Your supposedly fearless dog turns into a timid cat when you pull out your pet hair vacuum cleaner and the sound of the twirl of your vacuum motor starts whirring? You really want to know why your dog is afraid of and help your dog overcome this fear? Read on!
Why Your Dog is Afraid of the Vacuum
One thing not all dogs share in common is their personality; every dog has a unique personality. However, there are some peculiarities that seem to be universal with dogs. All dogs love a great outdoor run or a toy or ball thrown across the lawn, and most dogs are terrified by the vacuum.
Well, the phobia our canine friends have for vacuum cleaner is understandable. Theoretically, they are bulky and noisy. Your dog could see them as territory invaders.
There are many other reasons your dog could develop a phobia for a particular object. Most times, your dog is just frightened at the sight of something it is not familiar with, like a Christmas tree for example. Dogs can become frightened by the noise coming from certain objects.
Signs That Your Dog is Afraid
Here are some signs that hint at your dog’s state of fear:
- Running in circles around the object
- Heavy panting
- Howling or whining
- Attempts to hide
Being able to understand the cause of your dog’s fear means you’ll have half the problem solved.
Common Causes for Phobias in Dogs
Terrible former experiences
If your vac cleaner has frightened your dog once in the past, it could turn into a major phobia after some time. Cleaners are a scary objects for some dogs, majorly because of their loudness. And if they are that loud to us, it means they are much louder to our dogs because of their hearing sensitivity.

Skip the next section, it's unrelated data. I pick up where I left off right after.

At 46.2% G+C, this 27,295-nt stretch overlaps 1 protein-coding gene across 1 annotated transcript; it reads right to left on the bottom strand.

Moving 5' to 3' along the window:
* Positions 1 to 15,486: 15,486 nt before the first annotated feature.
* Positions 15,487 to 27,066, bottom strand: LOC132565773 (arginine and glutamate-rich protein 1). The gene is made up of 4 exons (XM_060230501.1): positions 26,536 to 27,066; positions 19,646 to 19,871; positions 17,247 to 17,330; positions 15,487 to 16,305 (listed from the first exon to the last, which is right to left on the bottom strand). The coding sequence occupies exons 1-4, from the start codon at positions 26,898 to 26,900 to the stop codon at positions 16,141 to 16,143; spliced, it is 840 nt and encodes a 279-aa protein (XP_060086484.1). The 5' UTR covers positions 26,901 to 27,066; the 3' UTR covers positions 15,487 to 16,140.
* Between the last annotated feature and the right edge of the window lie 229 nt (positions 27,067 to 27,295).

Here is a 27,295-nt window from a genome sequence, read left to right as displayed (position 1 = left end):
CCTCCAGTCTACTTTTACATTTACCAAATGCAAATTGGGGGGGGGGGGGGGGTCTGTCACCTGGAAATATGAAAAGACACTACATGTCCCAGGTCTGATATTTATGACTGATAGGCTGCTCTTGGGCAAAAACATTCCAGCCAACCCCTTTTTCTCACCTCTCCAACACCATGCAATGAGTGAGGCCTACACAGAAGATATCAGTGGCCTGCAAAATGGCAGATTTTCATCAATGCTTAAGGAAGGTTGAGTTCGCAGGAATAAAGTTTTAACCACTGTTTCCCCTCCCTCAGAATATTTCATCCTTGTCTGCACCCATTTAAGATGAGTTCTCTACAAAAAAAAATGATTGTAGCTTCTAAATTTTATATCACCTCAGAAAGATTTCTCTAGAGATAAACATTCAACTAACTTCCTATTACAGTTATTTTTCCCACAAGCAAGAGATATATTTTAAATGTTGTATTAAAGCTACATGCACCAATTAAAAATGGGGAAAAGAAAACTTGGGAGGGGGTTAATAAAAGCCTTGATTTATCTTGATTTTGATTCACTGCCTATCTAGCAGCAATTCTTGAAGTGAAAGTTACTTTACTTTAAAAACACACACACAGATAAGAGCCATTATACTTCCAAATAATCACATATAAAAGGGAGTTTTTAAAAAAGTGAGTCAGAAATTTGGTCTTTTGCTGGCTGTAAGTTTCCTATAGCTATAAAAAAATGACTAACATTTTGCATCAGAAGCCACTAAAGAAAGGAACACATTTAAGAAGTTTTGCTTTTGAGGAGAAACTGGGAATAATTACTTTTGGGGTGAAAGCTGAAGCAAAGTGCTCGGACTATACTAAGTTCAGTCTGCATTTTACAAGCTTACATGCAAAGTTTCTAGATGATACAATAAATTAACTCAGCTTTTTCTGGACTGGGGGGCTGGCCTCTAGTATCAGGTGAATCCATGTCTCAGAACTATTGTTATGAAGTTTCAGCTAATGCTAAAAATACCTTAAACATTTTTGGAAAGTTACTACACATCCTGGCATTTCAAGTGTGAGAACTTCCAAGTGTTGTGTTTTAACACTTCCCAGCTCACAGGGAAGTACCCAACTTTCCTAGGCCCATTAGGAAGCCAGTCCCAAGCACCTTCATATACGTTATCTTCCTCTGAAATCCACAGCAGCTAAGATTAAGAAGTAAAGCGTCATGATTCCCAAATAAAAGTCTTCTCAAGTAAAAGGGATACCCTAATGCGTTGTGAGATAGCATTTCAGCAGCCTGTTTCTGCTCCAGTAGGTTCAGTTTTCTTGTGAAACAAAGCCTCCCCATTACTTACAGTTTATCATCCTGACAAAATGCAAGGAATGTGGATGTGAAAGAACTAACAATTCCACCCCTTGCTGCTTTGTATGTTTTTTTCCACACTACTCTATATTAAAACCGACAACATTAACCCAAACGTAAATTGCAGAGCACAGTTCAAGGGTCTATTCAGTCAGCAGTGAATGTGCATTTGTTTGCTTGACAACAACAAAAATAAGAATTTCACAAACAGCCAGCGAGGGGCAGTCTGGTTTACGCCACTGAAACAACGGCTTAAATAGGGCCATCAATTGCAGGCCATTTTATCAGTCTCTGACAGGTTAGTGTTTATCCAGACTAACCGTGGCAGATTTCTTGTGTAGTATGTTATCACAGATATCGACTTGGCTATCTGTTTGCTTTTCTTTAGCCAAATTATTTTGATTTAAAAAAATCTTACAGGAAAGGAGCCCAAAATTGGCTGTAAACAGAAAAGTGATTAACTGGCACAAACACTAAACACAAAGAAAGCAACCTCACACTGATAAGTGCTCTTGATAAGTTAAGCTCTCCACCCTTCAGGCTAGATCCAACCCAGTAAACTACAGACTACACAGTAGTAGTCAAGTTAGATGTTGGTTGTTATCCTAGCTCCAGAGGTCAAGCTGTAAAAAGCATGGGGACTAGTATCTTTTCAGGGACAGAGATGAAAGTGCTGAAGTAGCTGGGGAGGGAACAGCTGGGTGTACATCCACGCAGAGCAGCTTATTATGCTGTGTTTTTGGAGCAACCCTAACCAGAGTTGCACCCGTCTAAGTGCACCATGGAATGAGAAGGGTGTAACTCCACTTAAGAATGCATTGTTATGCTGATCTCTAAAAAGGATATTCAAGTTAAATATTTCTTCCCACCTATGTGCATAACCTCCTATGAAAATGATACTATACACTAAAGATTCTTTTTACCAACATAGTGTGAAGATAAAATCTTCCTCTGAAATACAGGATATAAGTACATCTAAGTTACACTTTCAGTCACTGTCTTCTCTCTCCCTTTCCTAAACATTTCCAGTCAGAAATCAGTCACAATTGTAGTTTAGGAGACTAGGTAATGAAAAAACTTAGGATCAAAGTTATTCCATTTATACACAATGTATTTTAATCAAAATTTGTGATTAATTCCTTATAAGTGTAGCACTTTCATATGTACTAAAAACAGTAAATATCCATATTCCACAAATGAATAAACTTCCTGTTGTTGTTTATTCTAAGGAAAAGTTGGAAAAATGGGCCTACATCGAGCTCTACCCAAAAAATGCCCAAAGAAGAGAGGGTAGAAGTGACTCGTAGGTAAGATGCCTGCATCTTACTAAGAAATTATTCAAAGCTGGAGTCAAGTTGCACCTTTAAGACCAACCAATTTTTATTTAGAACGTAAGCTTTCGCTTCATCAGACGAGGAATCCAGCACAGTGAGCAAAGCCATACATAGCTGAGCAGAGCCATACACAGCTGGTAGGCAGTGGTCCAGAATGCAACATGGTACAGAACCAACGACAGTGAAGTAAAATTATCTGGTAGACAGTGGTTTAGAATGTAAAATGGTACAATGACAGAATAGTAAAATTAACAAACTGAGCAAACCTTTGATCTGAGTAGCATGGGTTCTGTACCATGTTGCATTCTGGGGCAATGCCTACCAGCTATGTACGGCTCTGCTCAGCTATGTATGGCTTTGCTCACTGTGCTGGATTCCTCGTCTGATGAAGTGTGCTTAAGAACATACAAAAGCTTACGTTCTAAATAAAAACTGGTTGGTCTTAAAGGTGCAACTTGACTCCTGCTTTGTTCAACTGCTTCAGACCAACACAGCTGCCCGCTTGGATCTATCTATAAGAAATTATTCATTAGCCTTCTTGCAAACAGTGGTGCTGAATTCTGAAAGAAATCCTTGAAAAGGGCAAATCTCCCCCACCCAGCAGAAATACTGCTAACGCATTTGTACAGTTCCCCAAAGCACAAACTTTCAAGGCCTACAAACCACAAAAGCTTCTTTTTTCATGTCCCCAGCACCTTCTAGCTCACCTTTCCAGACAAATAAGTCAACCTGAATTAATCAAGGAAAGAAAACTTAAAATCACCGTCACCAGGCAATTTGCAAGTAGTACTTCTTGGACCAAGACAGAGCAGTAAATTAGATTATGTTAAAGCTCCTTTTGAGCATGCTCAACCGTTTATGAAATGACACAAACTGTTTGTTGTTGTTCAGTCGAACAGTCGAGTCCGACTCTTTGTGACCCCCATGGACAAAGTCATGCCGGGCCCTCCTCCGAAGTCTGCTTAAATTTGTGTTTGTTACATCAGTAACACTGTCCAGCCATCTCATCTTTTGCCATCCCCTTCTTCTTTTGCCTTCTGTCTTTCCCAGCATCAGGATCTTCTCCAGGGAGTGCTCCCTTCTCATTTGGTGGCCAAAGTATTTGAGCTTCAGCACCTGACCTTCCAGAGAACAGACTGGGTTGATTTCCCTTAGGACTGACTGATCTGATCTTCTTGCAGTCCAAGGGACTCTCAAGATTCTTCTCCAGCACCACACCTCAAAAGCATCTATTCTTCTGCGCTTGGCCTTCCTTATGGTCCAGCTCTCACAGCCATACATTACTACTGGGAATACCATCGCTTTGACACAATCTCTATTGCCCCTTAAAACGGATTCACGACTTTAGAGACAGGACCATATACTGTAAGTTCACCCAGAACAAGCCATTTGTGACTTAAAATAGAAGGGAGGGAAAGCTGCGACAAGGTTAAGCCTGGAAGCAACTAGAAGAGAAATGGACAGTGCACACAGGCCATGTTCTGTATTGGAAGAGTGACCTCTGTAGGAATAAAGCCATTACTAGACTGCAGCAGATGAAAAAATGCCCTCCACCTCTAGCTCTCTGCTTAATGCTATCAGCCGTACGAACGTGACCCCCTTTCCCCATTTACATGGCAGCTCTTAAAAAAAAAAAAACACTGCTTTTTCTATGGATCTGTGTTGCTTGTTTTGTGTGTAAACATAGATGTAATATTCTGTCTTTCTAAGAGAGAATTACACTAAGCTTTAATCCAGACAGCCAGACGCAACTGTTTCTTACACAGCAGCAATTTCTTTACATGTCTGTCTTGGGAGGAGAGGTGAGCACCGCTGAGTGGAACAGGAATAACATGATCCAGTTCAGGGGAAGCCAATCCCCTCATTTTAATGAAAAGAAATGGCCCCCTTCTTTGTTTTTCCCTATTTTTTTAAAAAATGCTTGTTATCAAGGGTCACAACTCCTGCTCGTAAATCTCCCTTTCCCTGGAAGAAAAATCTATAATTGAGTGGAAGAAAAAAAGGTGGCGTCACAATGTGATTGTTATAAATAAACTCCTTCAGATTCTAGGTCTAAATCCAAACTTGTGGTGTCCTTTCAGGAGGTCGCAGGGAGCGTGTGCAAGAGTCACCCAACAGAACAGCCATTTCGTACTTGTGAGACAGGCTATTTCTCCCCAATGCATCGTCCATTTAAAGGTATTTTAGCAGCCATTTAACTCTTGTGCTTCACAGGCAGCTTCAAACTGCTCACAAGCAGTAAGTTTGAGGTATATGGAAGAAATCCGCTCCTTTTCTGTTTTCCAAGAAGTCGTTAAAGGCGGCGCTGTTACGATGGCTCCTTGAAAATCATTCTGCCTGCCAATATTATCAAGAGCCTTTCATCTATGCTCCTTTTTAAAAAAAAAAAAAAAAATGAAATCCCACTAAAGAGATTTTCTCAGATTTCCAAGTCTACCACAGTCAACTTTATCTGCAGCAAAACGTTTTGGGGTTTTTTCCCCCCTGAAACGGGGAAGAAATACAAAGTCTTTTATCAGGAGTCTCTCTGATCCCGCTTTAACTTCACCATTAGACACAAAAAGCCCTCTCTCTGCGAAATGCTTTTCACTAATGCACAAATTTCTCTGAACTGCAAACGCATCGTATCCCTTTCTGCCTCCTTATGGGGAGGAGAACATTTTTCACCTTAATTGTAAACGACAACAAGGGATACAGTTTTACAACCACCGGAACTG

This is the major reason your dog is frightened by the loud, big looks and threatening sound of your vac. If your dog hasn’t been accustomed to the cleaner in a regular and non-threatening way it would be frightened at the sight of the it every time.
There is a period in a puppy’s life from week 4 to week 16 called the Socialization Period, during which a dog learns about its environment and people around it. Your dog will definitely react to anything it was not familiarized with during the Socialization Period, ranging from children to skateboards, to semi-trucks, and to vacuum cleaners.
When breeding dogs, it is important to expose them to loud appliances such as cleaners, washing machines, and other loud home appliances, this will help them feel comfortable in the presence of these appliances.
The Smell the Vacuum Gives Off
Another reason your dog could be afraid is due to the smell your cleaner gives off. Dogs do not only have a powerful sense of hearing, they also have a strong sense of smell.
Try lifting your vacuum cleaner to your nose after cleaning and take a sniff. You will discover that it gives off a very distinctive, burnt smell as it heats up.
The dirt and debris your cleaner removes from deep within the carpet can stir up scents and this could mean sensory overload for your dog, particularly if it has been a while since you last used it. Actually, it is not only the smell that the vacuum gives off that affects your dog but also the scents that the vacuum takes away.
As you clean the house you gradually remove all the markings and scents that your dog has placed everywhere by rolling and shedding, this makes your dog feel threatened and gets it agitated.
Your Dog Has a Timid Personality